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Climate Change Impact on Lake Malawi

Climate Change Impact on Lake Malawi

In Malawi, climate change is negatively affecting economic growth, long-term prosperity and the livelihoods of an already-vulnerable population. According to a recent report by the World Bank, Malawi is among the top ten countries in Africa most at risk from climate change, with cyclones and floods among the major threats. Extreme weather threatens the region’s ecosystem and its fragile agriculture-based economy. Climate change severely affects Lake Malawi, home to more species of fish than any other freshwater body in the world. Unfortunately, decades of overfishing and resource exploitation continue to decimate this natural wonder, known by its moniker, the “Lake of Stars.” 

The third largest body of freshwater in Africa, Lake Malawi is a major regional food source and is crucial to the local economy. Bordering three countries - Malawi, Tanzania and Mozambique - Lake Malawi stretches across more than 11,000 miles and boasts a rich biodiversity of more than 1,000 species of fish. But in the past decade, receding water levels and dwindling fish stocks have taken a large toll. Fishing is the primary source of income for the lake’s shoreline villages, and with a 90% decline in fish stocks in the last two decades, people are seeing their livelihoods slip away.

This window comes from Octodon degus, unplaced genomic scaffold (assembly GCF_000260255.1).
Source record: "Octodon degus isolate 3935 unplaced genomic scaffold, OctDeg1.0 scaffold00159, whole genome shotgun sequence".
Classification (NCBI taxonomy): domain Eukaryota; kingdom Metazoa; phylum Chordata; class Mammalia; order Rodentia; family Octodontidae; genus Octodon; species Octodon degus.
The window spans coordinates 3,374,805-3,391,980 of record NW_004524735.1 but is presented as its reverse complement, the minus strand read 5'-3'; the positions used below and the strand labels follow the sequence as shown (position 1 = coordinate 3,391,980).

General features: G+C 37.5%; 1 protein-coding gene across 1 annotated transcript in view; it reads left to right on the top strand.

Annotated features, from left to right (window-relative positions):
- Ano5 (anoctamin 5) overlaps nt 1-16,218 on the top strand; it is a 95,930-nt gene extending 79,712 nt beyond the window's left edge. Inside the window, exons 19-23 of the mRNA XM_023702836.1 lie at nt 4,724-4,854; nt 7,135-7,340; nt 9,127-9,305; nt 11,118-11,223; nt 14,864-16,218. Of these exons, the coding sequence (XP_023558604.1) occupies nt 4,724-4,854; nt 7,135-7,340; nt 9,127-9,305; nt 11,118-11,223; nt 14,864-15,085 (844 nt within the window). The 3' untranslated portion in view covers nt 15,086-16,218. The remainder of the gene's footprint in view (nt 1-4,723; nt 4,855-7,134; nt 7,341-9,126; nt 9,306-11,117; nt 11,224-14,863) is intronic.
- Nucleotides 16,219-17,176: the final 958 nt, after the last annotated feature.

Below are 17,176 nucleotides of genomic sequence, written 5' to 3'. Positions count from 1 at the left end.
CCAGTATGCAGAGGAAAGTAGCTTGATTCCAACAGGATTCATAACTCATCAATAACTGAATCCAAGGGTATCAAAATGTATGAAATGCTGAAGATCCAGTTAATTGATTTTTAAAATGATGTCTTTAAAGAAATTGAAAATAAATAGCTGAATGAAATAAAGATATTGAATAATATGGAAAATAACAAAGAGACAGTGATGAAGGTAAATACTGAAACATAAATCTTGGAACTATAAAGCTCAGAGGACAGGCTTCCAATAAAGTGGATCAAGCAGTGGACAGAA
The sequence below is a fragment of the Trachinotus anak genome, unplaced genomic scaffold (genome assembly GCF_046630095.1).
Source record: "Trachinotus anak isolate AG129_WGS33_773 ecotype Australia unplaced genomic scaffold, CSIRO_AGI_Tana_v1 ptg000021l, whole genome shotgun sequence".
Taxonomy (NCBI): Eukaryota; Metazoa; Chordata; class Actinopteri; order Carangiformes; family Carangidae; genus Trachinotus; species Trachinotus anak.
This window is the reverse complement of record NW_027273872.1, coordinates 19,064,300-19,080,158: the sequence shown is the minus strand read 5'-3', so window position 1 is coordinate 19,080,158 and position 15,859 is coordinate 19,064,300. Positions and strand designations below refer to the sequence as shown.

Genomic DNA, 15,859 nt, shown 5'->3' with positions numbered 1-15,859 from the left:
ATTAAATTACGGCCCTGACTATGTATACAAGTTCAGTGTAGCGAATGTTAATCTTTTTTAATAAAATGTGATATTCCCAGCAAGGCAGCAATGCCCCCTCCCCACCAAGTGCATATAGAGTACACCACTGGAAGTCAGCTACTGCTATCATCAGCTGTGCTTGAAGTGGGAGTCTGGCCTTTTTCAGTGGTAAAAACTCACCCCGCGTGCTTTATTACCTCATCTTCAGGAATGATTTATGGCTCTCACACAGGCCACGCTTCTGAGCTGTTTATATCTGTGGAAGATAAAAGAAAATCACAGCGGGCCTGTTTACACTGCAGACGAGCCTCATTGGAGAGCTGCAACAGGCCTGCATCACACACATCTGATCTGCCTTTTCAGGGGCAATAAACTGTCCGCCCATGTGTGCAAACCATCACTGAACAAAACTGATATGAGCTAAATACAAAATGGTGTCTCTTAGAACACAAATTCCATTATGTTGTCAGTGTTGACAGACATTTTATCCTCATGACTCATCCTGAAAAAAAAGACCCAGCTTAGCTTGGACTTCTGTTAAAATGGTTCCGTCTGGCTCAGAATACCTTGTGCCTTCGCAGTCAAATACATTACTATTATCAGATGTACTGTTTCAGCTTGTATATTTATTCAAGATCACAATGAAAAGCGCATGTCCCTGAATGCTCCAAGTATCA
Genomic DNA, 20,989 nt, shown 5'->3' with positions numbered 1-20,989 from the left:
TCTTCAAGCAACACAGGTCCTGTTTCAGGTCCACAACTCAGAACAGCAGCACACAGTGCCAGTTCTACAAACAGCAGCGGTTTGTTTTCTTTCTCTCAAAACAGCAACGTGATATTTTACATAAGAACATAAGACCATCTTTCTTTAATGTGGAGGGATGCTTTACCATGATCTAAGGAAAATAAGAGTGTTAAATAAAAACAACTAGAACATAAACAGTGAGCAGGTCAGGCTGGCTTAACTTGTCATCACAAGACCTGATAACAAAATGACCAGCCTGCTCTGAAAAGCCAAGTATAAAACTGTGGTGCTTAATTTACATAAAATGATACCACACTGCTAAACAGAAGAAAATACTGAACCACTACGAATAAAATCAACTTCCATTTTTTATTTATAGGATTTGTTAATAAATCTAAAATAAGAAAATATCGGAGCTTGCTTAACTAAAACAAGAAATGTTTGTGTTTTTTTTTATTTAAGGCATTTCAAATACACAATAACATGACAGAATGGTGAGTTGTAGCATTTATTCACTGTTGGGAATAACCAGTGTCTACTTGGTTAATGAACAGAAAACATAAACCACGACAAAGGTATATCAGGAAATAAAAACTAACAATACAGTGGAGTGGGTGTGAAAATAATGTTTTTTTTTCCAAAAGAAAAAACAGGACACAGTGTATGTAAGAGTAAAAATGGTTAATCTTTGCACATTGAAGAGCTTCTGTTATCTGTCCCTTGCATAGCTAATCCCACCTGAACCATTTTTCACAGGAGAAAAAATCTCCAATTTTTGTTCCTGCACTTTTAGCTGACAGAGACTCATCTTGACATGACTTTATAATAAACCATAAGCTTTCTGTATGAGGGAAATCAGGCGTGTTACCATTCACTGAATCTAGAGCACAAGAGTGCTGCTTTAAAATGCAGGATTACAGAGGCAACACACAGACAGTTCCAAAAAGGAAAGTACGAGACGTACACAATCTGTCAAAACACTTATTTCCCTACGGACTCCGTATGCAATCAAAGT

Aerial view of fishing boats on the shore of Lake Malawi at the Senga village. (Photo: Gianluigi Guercia, Associated Foreign Press.)

Aerial view of fishing boats on the shore of Lake Malawi at the Senga village. (Photo: Gianluigi Guercia, Associated Foreign Press.)

In Senga Bay, a fishing village in the northern part of Lake Malawi, is just one example of a community whose economic well-being is highly dependent upon the well-being of the lake. As a result of declining fish stocks, fish is now more expensive, affecting roughly 14,000 people, who rely on fishing for income and sustenance.

Fishermen at Senga Bay work through their catch after returning to the shore of the Lake. (Photo: Gianluigi Guercia, Associated Foreign Press.)

Fishermen at Senga Bay work through their catch after returning to the shore of the Lake. (Photo: Gianluigi Guercia, Associated Foreign Press.)

Additionally, increasingly strong winds and unpredictable torrential rains make it more difficult for fishermen on the lake. According to USAID, the amount of rainfall incidents in the aid-dependent country is likely to decrease, but each rainfall will be more intense. Rainfall has a higher chance of leading to droughts and floods, as we saw earlier this year when Cyclone Idai hit southern Africa, claiming more than 1,000 lives and leaving thousands displaced.

As climate change intensifies, Raising Malawi is proud to support UNICEF Malawi in emergency response and meeting the humanitarian needs of families and children impacted by natural disasters. We applaud any and all efforts of citizens, community organizations, local government and NGOs to address the impact of climate change in the impoverished region.